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We don’t get blood shield statute cases very often, but here is one involving a human tissue-based spinal bone graft.  In Sherrill v. Spinalgraft Technologies, LLC, et al., 2024 WL 1979452 (W.D.N.C May 3, 2024), the plaintiff had undergone spinal surgery. That surgery included the use of processed bone graft material, which is “made from human tissue consisting of cancellous bone particles with preserved living cells, combined with demineralized cortical fiber.”  The plaintiff alleged that the bone graft material was infected with tuberculosis, causing her to contract that disease plus other injuries. Not too long after the plaintiff’s surgery, the Food and Drug Association issued a voluntary recall of the bone graft material in response to reports of patients testing positive for tuberculosis and other post-surgical infections following surgical implantation of the bone material.  

The defendants filed a motion to dismiss the breach of warranty claims.  The issue was whether those claims were barred by the North Carolina Blood and Tissue Shield Statute (the Statute), which shields “every participating person or institution” involved in “the procurement, processing, distribution or use of whole blood, plasma, blood products, blood derivatives and other human tissues such as corneas, bones or organs for the purpose of injecting, transfusing or transplanting any of them into the human body” from warranty liability.  A warranty claim is the only form of strict liability in North Carolina, so application of the Statute would be a very big win for the defendants.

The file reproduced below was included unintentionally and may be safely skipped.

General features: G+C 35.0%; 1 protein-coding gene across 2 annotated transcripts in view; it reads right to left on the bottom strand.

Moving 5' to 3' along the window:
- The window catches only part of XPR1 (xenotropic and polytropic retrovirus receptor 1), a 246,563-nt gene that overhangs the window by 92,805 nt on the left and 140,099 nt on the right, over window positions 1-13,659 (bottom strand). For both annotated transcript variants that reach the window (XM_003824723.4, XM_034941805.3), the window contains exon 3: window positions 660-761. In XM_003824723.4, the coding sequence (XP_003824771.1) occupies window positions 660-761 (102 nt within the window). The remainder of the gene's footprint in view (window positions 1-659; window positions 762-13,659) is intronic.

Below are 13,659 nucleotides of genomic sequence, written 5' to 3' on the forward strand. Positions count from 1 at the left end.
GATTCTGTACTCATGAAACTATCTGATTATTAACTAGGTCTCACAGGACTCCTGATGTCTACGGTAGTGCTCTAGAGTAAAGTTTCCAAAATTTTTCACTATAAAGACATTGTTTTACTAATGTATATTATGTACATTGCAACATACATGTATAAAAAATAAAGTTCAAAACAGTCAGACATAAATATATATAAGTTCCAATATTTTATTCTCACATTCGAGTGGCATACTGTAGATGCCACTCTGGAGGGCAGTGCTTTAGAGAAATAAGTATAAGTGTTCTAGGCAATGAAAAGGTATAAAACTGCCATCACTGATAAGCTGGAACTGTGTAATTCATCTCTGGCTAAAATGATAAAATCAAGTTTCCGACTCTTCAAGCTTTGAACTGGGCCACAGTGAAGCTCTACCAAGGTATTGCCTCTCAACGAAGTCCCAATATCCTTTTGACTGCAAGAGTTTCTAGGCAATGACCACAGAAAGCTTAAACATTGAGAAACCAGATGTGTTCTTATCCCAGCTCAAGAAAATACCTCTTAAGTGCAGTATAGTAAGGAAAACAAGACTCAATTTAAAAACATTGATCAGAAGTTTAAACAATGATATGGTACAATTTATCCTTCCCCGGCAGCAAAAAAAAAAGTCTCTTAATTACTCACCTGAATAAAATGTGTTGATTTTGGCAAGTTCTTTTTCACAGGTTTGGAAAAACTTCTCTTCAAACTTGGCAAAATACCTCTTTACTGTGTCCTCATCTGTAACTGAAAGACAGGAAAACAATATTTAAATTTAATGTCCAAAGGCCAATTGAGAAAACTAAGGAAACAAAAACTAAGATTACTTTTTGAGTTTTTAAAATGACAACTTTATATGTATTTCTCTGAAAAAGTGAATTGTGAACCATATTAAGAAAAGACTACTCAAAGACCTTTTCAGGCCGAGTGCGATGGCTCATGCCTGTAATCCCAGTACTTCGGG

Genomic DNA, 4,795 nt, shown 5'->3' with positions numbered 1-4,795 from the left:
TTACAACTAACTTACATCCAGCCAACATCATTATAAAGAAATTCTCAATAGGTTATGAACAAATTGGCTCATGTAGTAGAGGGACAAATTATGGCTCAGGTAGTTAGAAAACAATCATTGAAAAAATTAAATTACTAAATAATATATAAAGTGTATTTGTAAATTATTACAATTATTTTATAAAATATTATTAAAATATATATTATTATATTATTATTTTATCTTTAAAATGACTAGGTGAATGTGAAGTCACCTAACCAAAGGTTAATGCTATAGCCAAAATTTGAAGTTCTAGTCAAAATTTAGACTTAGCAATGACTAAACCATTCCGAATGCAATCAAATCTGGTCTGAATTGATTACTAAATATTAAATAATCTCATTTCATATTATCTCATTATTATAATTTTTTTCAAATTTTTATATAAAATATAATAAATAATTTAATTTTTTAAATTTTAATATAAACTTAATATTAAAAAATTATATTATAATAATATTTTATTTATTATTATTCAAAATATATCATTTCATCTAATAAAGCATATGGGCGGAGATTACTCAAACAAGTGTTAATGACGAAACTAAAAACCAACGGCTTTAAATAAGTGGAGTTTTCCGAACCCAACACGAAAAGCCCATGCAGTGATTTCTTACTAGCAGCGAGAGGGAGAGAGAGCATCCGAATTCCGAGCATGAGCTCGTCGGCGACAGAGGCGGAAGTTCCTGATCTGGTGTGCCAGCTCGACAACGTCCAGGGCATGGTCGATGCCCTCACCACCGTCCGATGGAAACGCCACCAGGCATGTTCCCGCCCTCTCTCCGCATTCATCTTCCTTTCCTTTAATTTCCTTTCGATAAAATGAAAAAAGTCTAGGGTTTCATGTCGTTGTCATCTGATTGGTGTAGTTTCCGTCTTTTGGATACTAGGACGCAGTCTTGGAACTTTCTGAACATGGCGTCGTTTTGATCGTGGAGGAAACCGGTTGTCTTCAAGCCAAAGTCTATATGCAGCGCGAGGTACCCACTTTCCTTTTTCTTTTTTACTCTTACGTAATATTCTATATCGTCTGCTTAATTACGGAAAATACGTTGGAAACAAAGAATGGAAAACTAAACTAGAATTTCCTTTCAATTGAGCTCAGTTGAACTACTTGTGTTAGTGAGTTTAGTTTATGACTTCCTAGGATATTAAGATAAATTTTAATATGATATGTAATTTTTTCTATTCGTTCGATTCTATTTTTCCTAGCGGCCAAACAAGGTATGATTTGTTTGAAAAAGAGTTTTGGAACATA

They got that big win.  The plaintiff’s main contention was that the Statute did not shield a “tissue-based product” like the bone graft material.  The court disagreed, finding that the bone graft material was processed human tissue (remember that the Statute explicitly reaches “processing”) and was covered by the Statute.  Nor did it matter that preservatives were used.  

There was another, perhaps more interesting, support for dismissal of the warranty claims.  The bone graft’s use was “incidental” to the surgery.  Accordingly, “North Carolina law categorizes the procurement, processing, distribution, or use of human tissue for injection or transplanting as a service, precluding warranty claims.”

The plaintiff endeavored to stave off dismissal by requesting discovery to ascertain “the true composition and makeup” of the bone graft material.  But the court found the plaintiff’s argument “unpersuasive given the detailed understanding” of the bone graft material found in the plaintiff’s papers.  

We’re not sure whether that last bit means that the plaintiff erred by inserting too much detail in its argument, or whether there was no other way for the plaintiff to argue its way out of the Statute.  Either way, the court dismissed the warranty claims.